News item: Intel changes logo and slogan ('Intel Inside') to new design and slogan ('Intel. Leap Ahead.')
Intel is “Inside” more products than ever these days. So why does “Leap Ahead” seem like a "stumble forward"?
Intel purports that their new logo and slogan is a way to convey that their chipsets are used in more ways than just PCs. But if Intel is ‘inside’ more than PCs, does it make sense that 'Intel Inside' has run its course? Or is one of the world’s most well known brands and slogans now dated? And does the new slogan, 'Leap Ahead', really accomplish an association with cutting edge devices?
For a technology component company, the fact that the Intel brand has as much visibility as it does is quite an accomplishment. No other B2B (business to business) brand is in the top five in studies of brand recognition. So to tinker with success is brave, and in line with my earlier post regarding constantly re-evaluating ‘known truths’. Changing up such a successful branding effort, took skill, bravery, and likely, an incredible internal sales job. So congratulations to CMO Eric Kim on making the effort to stay relevant. Still, at what cost? 2.5 billion to start, according to Businessweek. That's the cost of the brand launch campaign and related new product campaigns.
Why the change? Intel itself is changing. Instead of remaining focused on PCs, the ‘new’ Intel looks to play a key technological role in a many fields, including consumer electronics, wireless, and health care. Beyond microprocessors, Intel wants to create chips and software to create platforms. This moves them up the food chain and while still not a consumer brand (you can’t by ‘an Intel’ at Circuit City) it is getting closer to the consumer… especially through new entertainment and other third party alignments that will serve to produce content and applications for devices using Intel's new platform (particularly 'Viiv') over those of their competitors.
Still, the first rule of doctors, marketers and change agents: "First, do no harm." So does this major strategic shift really require a shift in branding?
In a word, yes. When a strategic shift is made, changing the brand identity is critical in not only the new identity created with it, but to get tongues wagging – like mine. It’s a signal to the market that something has changed, and such high profile change spurs conversation.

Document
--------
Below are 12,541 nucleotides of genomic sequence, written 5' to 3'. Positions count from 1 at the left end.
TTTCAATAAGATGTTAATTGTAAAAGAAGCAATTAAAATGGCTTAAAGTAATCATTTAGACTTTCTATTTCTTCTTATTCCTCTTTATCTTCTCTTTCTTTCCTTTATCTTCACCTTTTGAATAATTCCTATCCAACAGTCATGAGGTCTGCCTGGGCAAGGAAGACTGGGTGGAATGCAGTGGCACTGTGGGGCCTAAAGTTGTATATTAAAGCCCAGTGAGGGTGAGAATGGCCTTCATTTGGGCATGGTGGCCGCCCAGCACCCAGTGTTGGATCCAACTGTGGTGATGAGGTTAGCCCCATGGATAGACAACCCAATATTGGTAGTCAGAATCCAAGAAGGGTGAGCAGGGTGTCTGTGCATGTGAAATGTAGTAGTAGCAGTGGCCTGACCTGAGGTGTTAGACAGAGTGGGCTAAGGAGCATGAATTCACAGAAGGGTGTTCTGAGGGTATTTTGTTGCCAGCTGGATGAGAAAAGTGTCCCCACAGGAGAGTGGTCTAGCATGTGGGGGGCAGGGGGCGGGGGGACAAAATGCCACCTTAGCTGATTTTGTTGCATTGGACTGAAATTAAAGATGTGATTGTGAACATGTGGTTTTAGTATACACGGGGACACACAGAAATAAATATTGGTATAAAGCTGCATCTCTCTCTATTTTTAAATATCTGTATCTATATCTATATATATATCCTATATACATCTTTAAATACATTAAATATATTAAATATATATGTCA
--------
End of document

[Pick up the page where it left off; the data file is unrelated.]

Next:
So with this change and the resultant discussion, can Intel really enhance their consumer-level brand identity through slogans and logos? Not entirely of course. We have to assume product performance, pricing strategy and application relevance will be equally considered. Given Kim’s success at Samsung we can assume those elements of the strategy will be well-covered. But while Samsung remains a successful ‘change marketing’ story, their brand still lacks definition. So what hath Kim wrought at Intel, specific to brand identity?
I think the past work for Intel was brilliant – no controversial statement, that one, given Intel's place in the market as essentially a non-consumer, consumer brand. The challenge is that any follow up would seem at best a bit tepid. So, let’s use a ‘bakery and bedpans’ comparison. How likely is it that bakers and bedpan manufacturers can claim the same slogan? ‘Leap Ahead’ is broad in the same way ‘Intel Inside’ was very specific. ‘Intel Inside’ essentially said, ‘if you love your device then you’ll want to know it is because of Intel’, thus creating demand via pull-through. Can that now be leveraged to trust Intel for an entire platform? Does ‘Leap Ahead’ really convey their role in cutting edge technologies? And critically important, if it does work, will device manufacturers be willing to share ‘ownership’ of the customer’s relationship with the device or content provider? That’s a long term distribution and partnership challenge, as has proven to be the case in the telecom space with customers shared - and fought over - among wireless providers, device manufacturers and content providers.
So, back to our test: Could a baker or bedpan manufacturer use ‘Leap Ahead’? Unlikely. But a host of other technology focused firms could, and for a component marketer, differentiation is critical, thus ‘Leap Ahead’ feels, well, as I warned before, tepid. Intel gets an E for effort. Their new direction required a new identity. But direction requires an objective, a focus, and as much as they’ve articulated that in strategy, ‘Leap Ahead’ is too much a blank page to reflect it in practice. Its fails, in my opinion, to inspire any sort of association with the new technology Intel will be bringing to market. It serves as an uncertain articulation of a far more certain future for this technology leader.